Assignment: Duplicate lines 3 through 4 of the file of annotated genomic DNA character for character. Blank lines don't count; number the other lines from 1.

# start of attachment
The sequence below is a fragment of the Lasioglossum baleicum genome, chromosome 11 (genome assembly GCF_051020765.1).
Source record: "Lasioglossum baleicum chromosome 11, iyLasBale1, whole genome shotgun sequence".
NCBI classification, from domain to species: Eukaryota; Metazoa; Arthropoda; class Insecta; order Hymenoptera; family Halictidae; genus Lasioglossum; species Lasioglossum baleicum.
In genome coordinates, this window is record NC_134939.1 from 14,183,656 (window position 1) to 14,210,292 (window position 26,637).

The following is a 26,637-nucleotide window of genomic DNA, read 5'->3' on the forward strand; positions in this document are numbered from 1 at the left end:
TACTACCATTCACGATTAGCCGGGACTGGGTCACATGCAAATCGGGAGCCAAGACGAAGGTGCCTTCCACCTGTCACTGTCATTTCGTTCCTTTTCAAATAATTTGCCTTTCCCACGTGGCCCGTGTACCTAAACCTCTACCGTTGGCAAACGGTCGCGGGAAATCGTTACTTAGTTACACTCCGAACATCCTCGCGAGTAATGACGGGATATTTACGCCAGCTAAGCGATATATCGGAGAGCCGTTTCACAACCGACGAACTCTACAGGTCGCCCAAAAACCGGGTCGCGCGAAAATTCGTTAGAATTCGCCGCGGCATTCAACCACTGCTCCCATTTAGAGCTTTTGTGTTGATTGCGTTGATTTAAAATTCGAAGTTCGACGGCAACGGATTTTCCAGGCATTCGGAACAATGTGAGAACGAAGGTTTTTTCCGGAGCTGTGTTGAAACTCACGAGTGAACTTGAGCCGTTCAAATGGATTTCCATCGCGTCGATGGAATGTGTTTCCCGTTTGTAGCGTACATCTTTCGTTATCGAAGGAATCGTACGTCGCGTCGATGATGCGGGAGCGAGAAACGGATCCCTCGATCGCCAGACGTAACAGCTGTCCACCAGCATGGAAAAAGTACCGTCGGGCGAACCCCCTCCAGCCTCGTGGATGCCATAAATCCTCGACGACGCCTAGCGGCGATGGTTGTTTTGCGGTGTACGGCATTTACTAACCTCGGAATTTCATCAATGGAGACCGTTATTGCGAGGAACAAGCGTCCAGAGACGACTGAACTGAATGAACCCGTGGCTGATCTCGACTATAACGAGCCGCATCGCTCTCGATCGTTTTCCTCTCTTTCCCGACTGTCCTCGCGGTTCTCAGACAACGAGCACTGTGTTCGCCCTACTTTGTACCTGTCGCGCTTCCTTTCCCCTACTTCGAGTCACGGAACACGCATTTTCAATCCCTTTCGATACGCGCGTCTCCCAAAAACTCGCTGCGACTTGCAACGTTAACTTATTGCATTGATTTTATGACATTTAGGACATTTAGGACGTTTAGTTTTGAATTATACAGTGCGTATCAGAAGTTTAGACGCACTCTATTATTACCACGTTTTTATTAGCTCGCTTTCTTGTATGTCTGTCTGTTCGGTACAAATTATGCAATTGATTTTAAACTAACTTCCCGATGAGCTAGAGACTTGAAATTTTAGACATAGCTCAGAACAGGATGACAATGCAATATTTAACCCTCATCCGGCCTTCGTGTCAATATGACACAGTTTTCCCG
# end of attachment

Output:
NCBI classification, from domain to species: Eukaryota; Metazoa; Arthropoda; class Insecta; order Hymenoptera; family Halictidae; genus Lasioglossum; species Lasioglossum baleicum.
In genome coordinates, this window is record NC_134939.1 from 14,183,656 (window position 1) to 14,210,292 (window position 26,637).